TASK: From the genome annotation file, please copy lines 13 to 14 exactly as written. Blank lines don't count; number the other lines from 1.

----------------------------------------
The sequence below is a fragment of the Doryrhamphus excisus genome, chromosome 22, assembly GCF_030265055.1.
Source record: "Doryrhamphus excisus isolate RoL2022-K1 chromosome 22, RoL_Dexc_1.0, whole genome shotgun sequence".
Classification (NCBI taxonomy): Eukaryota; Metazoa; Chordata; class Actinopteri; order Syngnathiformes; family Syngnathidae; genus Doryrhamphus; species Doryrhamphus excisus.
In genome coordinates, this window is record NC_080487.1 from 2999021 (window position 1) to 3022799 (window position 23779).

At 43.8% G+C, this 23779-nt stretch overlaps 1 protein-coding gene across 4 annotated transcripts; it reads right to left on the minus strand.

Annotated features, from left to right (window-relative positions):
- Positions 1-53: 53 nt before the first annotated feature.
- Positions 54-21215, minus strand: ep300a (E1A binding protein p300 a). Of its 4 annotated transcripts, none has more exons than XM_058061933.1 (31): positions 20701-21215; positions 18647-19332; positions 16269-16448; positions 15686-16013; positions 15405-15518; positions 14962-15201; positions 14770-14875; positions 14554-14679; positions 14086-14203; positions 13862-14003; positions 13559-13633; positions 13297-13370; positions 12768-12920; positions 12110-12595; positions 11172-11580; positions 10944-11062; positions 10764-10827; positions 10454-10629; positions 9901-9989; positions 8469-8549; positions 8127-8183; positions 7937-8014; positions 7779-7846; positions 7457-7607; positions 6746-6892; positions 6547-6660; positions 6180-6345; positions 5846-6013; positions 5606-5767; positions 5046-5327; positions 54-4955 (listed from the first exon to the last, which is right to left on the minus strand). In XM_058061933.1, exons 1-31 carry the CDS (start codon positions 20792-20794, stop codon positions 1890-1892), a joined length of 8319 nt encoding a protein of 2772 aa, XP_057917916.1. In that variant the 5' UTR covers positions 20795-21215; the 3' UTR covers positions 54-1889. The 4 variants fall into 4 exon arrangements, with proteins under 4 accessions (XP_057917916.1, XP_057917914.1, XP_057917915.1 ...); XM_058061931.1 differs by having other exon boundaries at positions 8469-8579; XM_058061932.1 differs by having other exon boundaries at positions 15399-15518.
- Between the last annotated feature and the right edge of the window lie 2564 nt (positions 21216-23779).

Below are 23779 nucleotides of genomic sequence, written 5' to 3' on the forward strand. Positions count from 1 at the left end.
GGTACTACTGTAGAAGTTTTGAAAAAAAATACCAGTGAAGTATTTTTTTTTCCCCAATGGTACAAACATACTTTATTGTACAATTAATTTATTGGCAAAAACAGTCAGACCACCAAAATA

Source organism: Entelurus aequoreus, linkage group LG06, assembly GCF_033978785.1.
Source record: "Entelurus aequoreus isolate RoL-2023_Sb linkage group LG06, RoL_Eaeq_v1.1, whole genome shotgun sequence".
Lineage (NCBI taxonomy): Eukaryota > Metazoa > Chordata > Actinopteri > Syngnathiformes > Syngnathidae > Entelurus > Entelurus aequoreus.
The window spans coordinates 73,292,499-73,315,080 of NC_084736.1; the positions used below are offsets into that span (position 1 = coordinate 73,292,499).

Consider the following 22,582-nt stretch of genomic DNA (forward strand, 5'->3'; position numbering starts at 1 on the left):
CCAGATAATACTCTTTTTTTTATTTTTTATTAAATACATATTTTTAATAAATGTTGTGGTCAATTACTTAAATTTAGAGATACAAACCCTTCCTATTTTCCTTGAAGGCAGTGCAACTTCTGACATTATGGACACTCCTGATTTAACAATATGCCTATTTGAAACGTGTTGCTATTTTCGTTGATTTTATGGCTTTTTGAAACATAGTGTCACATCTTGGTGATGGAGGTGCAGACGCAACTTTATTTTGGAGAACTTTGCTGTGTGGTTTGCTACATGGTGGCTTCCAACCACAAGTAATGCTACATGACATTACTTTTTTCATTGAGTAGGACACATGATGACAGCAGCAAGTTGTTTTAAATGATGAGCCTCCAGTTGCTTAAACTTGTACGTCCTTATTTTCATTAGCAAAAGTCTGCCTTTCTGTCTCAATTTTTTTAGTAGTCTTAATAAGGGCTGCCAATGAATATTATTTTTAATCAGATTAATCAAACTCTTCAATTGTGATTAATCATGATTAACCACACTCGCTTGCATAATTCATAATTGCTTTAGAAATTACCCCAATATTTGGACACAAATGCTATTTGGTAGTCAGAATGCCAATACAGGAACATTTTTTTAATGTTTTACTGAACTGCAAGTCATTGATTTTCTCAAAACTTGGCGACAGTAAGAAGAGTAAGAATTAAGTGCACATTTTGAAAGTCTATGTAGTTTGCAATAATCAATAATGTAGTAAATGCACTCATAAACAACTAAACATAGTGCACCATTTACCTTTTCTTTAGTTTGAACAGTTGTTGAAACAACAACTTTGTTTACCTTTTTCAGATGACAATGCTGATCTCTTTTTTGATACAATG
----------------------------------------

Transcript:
Source record: "Entelurus aequoreus isolate RoL-2023_Sb linkage group LG06, RoL_Eaeq_v1.1, whole genome shotgun sequence".
Lineage (NCBI taxonomy): Eukaryota > Metazoa > Chordata > Actinopteri > Syngnathiformes > Syngnathidae > Entelurus > Entelurus aequoreus.